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Profile in Practice: Mitchell E. Abbott

As part of CEB’s commitment to bringing together California’s legal community, our blog will post a short interview with one of your fellow attorneys.

This week, we profile Mitch Abbott:

CEB: What is your practice area and how did you choose it?

Mitch: I specialize in handling writs and appeals (mostly in the state courts) on behalf of cities and other public agencies.  The cases I handle include election disputes, complaints of non-compliance with the California Environmental Quality Act (CEQA), “takings” claims in the context of local land use regulation, challenges to local taxes, assessments and bonds, and constitutional challenges to city ordinances in a wide variety of settings — from billboards to newsracks, and from juvenile curfews to regulation of adult-oriented businesses.

CEB: What CEB book or program have you found most helpful in your practice and why?

Mitch: I have had successive editions of California Administrative Mandamus treatise on my desk for more than 30 years.  I also frequently rely on Allan Browne’s California Business Litigation treatise, as well as Civil Appellate Practice.

CEB: Why do you choose to speak/write for CEB?

Mitch: I think lawyers have an obligation to participate in the development and refinement of the law in their areas of practice.  Working on a CEB book is exhausting — because you need to make sure everything is absolutely, absolutely right.  But it is highly satisfying, professionally, when the work is done and the book is published.

CEB: What do you like best and least about practicing law?

Mitch: I suppose what I like best about practicing law is that I know my areas of practice, and I know the judges and courts in which I practice, and I know that I and my firm have a reputation for candor and high-quality work.  I like the intellectual challenge of constitutional law, particularly when the law is in a state of flux and development.  I suppose what I like least about practicing law is dealing with an obnoxious opposing counsel at an 8:30 a.m. court appearance.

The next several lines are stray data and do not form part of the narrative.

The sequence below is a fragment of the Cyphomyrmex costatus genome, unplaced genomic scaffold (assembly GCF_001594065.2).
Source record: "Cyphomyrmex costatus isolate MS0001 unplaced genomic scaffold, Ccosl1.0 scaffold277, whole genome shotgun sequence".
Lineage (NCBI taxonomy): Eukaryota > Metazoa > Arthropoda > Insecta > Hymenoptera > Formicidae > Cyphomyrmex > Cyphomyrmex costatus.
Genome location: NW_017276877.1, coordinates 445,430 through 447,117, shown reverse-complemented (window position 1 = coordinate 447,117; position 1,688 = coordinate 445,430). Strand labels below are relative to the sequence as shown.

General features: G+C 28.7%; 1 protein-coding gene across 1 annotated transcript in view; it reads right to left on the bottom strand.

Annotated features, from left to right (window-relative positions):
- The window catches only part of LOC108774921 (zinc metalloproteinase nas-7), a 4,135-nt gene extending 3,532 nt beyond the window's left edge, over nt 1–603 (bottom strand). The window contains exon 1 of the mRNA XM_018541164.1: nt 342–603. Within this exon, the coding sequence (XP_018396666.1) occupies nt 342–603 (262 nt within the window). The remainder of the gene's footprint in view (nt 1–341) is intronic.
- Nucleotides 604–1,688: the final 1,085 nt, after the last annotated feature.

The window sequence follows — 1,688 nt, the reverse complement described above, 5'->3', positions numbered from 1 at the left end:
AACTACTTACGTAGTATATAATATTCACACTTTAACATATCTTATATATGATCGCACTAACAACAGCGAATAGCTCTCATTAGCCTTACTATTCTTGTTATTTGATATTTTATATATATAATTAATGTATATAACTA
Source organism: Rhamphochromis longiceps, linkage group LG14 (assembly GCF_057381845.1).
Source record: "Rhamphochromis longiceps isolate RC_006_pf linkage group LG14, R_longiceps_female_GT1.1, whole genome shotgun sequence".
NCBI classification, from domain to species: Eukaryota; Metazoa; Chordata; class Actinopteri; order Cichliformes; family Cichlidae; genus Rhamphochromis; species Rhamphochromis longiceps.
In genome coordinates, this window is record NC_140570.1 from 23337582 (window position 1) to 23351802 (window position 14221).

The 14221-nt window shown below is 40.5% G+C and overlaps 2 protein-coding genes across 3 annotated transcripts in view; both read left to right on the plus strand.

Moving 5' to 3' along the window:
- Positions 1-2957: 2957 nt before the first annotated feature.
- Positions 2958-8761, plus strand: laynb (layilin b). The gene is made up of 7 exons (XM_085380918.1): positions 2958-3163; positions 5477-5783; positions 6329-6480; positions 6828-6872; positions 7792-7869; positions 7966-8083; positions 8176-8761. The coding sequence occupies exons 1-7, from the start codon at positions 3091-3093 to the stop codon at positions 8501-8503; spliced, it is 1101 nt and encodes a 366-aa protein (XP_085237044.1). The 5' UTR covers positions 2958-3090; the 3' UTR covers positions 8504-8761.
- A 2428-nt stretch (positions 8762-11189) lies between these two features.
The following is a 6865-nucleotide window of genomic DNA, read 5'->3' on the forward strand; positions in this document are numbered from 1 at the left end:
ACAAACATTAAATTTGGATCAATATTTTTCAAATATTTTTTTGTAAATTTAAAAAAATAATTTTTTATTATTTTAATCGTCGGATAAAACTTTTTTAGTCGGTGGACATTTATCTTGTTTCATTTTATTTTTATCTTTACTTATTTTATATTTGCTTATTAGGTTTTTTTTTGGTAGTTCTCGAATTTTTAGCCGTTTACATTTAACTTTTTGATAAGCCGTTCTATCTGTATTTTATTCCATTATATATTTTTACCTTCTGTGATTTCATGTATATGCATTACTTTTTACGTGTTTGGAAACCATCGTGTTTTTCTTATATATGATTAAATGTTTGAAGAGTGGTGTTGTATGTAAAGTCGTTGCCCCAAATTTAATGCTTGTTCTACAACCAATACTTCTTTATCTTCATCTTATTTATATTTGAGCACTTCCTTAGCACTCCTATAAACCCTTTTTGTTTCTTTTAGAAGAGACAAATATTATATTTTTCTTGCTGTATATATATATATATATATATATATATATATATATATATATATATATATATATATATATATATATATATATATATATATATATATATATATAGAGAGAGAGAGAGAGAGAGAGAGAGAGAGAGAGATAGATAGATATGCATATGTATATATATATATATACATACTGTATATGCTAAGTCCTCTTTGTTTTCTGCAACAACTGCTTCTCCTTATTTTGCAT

CEB: What is the best legal tip you ever received?

Mitch: Never discuss sensitive matters in an elevator or public restroom.

CEB: How do you think the practice of law will change in the next 15 years?

Mitch: I hope that the next 15 years will bring greater civility to the practice of law, especially in litigation.  Much would be gained if we pause to reflect that our client’s interests will not be adversely affected if we grant opposing counsel an additional 30 days to respond to discovery, or if we agree to a continuance of a hearing that opposing counsel cannot attend because of a funeral or vacation.  A great deal of energy in litigation seems to be devoted to aggravating opposing counsel, and the positive impact of all that effort on your client’s case is negligible.

CEB: What are the most interesting books you have read recently?

Mitch: Solar by Ian McEwan.  Beautifully, beautifully written.

CEB: What is your contact information?

Mitch: Richards, Watson & Gershon, 355 South Grand Avenue, 40th Floor, Los Angeles, California  90071; (T) 213.626.8484; (D) 213.253.0201; (F) 213.626.0078; mabbott@rwglaw.com; www.rwglaw.com

CEB: Thank you, Mitch and congratulations on your Spirit of CEB Award!

© The Regents of the University of California, 2010. Unauthorized use and/or duplication of this material without express and written permission from this blog’s author and/or owner is strictly prohibited.

One Response

  1. Congrats Mr. Abbott . . . like your insight about the next 15 years. It seems to me that some lawyers are still trying to be “brokers.” My prediction is those days are coming to an end.

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